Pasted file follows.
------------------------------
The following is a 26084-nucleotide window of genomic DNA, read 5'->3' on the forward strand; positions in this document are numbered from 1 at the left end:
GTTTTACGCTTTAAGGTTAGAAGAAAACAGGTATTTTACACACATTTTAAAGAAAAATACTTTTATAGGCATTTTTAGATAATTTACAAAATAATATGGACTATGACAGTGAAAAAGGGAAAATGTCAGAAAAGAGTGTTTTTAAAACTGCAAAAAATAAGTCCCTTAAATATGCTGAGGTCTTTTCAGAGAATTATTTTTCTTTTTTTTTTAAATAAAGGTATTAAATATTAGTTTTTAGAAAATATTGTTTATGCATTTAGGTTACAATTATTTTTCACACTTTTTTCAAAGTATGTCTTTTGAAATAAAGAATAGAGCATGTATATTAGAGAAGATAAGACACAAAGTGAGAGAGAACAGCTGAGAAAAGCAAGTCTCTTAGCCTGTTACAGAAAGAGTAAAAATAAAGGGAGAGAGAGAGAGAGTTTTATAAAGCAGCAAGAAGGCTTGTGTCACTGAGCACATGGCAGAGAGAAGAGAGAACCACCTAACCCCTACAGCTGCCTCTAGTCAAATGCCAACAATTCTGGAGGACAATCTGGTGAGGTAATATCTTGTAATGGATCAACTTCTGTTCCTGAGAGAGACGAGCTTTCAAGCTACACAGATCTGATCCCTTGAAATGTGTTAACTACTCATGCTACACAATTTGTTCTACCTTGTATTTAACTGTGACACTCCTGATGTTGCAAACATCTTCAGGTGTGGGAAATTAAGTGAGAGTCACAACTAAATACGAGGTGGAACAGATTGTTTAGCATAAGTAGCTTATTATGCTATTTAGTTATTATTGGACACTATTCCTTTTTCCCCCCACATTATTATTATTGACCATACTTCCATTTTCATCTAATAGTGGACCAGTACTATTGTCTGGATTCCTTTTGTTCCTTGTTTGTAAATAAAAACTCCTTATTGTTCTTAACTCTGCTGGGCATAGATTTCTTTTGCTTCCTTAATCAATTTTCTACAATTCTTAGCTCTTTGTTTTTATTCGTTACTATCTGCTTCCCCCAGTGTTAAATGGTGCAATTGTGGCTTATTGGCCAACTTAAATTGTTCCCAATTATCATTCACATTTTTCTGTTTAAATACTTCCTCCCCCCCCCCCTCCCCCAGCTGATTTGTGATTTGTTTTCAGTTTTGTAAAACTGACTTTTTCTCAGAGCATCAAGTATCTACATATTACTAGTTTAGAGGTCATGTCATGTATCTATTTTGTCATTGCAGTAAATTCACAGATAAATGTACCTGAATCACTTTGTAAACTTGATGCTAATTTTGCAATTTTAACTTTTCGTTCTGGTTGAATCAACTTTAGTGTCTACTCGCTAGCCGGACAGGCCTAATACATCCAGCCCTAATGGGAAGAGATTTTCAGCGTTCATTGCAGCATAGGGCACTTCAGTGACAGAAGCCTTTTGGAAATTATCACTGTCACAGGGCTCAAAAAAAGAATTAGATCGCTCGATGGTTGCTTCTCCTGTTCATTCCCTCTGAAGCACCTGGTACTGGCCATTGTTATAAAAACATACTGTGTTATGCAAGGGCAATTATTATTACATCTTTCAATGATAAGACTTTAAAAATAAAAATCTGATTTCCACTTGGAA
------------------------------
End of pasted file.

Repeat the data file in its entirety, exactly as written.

The following is a 26084-nucleotide window of genomic DNA, read 5'->3' on the forward strand; positions in this document are numbered from 1 at the left end:
GTTTTACGCTTTAAGGTTAGAAGAAAACAGGTATTTTACACACATTTTAAAGAAAAATACTTTTATAGGCATTTTTAGATAATTTACAAAATAATATGGACTATGACAGTGAAAAAGGGAAAATGTCAGAAAAGAGTGTTTTTAAAACTGCAAAAAATAAGTCCCTTAAATATGCTGAGGTCTTTTCAGAGAATTATTTTTCTTTTTTTTTTAAATAAAGGTATTAAATATTAGTTTTTAGAAAATATTGTTTATGCATTTAGGTTACAATTATTTTTCACACTTTTTTCAAAGTATGTCTTTTGAAATAAAGAATAGAGCATGTATATTAGAGAAGATAAGACACAAAGTGAGAGAGAACAGCTGAGAAAAGCAAGTCTCTTAGCCTGTTACAGAAAGAGTAAAAATAAAGGGAGAGAGAGAGAGAGTTTTATAAAGCAGCAAGAAGGCTTGTGTCACTGAGCACATGGCAGAGAGAAGAGAGAACCACCTAACCCCTACAGCTGCCTCTAGTCAAATGCCAACAATTCTGGAGGACAATCTGGTGAGGTAATATCTTGTAATGGATCAACTTCTGTTCCTGAGAGAGACGAGCTTTCAAGCTACACAGATCTGATCCCTTGAAATGTGTTAACTACTCATGCTACACAATTTGTTCTACCTTGTATTTAACTGTGACACTCCTGATGTTGCAAACATCTTCAGGTGTGGGAAATTAAGTGAGAGTCACAACTAAATACGAGGTGGAACAGATTGTTTAGCATAAGTAGCTTATTATGCTATTTAGTTATTATTGGACACTATTCCTTTTTCCCCCCACATTATTATTATTGACCATACTTCCATTTTCATCTAATAGTGGACCAGTACTATTGTCTGGATTCCTTTTGTTCCTTGTTTGTAAATAAAAACTCCTTATTGTTCTTAACTCTGCTGGGCATAGATTTCTTTTGCTTCCTTAATCAATTTTCTACAATTCTTAGCTCTTTGTTTTTATTCGTTACTATCTGCTTCCCCCAGTGTTAAATGGTGCAATTGTGGCTTATTGGCCAACTTAAATTGTTCCCAATTATCATTCACATTTTTCTGTTTAAATACTTCCTCCCCCCCCCCCTCCCCCAGCTGATTTGTGATTTGTTTTCAGTTTTGTAAAACTGACTTTTTCTCAGAGCATCAAGTATCTACATATTACTAGTTTAGAGGTCATGTCATGTATCTATTTTGTCATTGCAGTAAATTCACAGATAAATGTACCTGAATCACTTTGTAAACTTGATGCTAATTTTGCAATTTTAACTTTTCGTTCTGGTTGAATCAACTTTAGTGTCTACTCGCTAGCCGGACAGGCCTAATACATCCAGCCCTAATGGGAAGAGATTTTCAGCGTTCATTGCAGCATAGGGCACTTCAGTGACAGAAGCCTTTTGGAAATTATCACTGTCACAGGGCTCAAAAAAAGAATTAGATCGCTCGATGGTTGCTTCTCCTGTTCATTCCCTCTGAAGCACCTGGTACTGGCCATTGTTATAAAAACATACTGTGTTATGCAAGGGCAATTATTATTACATCTTTCAATGATAAGACTTTAAAAATAAAAATCTGATTTCCACTTGGAA